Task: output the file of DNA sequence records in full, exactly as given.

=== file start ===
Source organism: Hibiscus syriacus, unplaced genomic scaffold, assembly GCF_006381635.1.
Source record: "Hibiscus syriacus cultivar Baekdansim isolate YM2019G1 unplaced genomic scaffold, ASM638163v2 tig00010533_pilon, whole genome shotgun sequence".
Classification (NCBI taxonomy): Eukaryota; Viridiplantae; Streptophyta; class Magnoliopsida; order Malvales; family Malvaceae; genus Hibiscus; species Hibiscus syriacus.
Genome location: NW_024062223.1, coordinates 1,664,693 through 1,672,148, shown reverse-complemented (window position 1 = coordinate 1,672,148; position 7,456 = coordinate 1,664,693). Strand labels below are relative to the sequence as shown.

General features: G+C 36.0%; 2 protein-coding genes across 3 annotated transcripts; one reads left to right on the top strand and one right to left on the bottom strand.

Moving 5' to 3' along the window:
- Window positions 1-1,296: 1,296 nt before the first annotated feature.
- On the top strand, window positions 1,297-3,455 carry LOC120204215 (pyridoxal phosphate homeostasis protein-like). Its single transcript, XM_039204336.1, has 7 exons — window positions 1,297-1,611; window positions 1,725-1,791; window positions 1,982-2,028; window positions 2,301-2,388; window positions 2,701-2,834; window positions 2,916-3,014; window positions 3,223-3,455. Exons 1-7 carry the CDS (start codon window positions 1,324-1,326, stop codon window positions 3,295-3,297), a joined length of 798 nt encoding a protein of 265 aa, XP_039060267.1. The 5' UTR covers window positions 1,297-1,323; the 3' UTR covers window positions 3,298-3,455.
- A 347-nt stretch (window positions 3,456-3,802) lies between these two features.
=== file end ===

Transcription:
Source organism: Hibiscus syriacus, unplaced genomic scaffold, assembly GCF_006381635.1.
Source record: "Hibiscus syriacus cultivar Baekdansim isolate YM2019G1 unplaced genomic scaffold, ASM638163v2 tig00010533_pilon, whole genome shotgun sequence".
Classification (NCBI taxonomy): Eukaryota; Viridiplantae; Streptophyta; class Magnoliopsida; order Malvales; family Malvaceae; genus Hibiscus; species Hibiscus syriacus.
Genome location: NW_024062223.1, coordinates 1,664,693 through 1,672,148, shown reverse-complemented (window position 1 = coordinate 1,672,148; position 7,456 = coordinate 1,664,693). Strand labels below are relative to the sequence as shown.

General features: G+C 36.0%; 2 protein-coding genes across 3 annotated transcripts; one reads left to right on the top strand and one right to left on the bottom strand.

Moving 5' to 3' along the window:
- Window positions 1-1,296: 1,296 nt before the first annotated feature.
- On the top strand, window positions 1,297-3,455 carry LOC120204215 (pyridoxal phosphate homeostasis protein-like). Its single transcript, XM_039204336.1, has 7 exons — window positions 1,297-1,611; window positions 1,725-1,791; window positions 1,982-2,028; window positions 2,301-2,388; window positions 2,701-2,834; window positions 2,916-3,014; window positions 3,223-3,455. Exons 1-7 carry the CDS (start codon window positions 1,324-1,326, stop codon window positions 3,295-3,297), a joined length of 798 nt encoding a protein of 265 aa, XP_039060267.1. The 5' UTR covers window positions 1,297-1,323; the 3' UTR covers window positions 3,298-3,455.
- A 347-nt stretch (window positions 3,456-3,802) lies between these two features.